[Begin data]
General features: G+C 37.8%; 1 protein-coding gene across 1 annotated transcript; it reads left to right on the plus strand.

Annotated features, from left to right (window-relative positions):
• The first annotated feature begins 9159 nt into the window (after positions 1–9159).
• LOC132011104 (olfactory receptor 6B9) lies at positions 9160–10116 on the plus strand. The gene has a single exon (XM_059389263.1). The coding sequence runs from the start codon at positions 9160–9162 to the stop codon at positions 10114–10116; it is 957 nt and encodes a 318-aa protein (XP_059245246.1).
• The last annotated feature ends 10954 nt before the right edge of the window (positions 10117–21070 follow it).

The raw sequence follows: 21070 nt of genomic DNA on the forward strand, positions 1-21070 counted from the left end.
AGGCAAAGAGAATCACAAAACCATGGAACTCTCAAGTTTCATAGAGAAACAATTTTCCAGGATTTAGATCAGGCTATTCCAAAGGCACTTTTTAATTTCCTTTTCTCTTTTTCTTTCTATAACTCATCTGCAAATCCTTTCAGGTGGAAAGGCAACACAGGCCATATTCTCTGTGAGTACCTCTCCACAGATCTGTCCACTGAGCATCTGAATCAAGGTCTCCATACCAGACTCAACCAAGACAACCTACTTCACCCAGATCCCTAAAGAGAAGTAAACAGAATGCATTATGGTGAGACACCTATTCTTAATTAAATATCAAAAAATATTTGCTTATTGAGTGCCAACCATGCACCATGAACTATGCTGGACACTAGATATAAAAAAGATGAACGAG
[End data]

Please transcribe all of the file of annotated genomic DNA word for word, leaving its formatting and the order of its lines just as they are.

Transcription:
General features: G+C 37.8%; 1 protein-coding gene across 1 annotated transcript; it reads left to right on the plus strand.

Annotated features, from left to right (window-relative positions):
• The first annotated feature begins 9159 nt into the window (after positions 1–9159).
• LOC132011104 (olfactory receptor 6B9) lies at positions 9160–10116 on the plus strand. The gene has a single exon (XM_059389263.1). The coding sequence runs from the start codon at positions 9160–9162 to the stop codon at positions 10114–10116; it is 957 nt and encodes a 318-aa protein (XP_059245246.1).
• The last annotated feature ends 10954 nt before the right edge of the window (positions 10117–21070 follow it).

The raw sequence follows: 21070 nt of genomic DNA on the forward strand, positions 1-21070 counted from the left end.
AGGCAAAGAGAATCACAAAACCATGGAACTCTCAAGTTTCATAGAGAAACAATTTTCCAGGATTTAGATCAGGCTATTCCAAAGGCACTTTTTAATTTCCTTTTCTCTTTTTCTTTCTATAACTCATCTGCAAATCCTTTCAGGTGGAAAGGCAACACAGGCCATATTCTCTGTGAGTACCTCTCCACAGATCTGTCCACTGAGCATCTGAATCAAGGTCTCCATACCAGACTCAACCAAGACAACCTACTTCACCCAGATCCCTAAAGAGAAGTAAACAGAATGCATTATGGTGAGACACCTATTCTTAATTAAATATCAAAAAATATTTGCTTATTGAGTGCCAACCATGCACCATGAACTATGCTGGACACTAGATATAAAAAAGATGAACGAG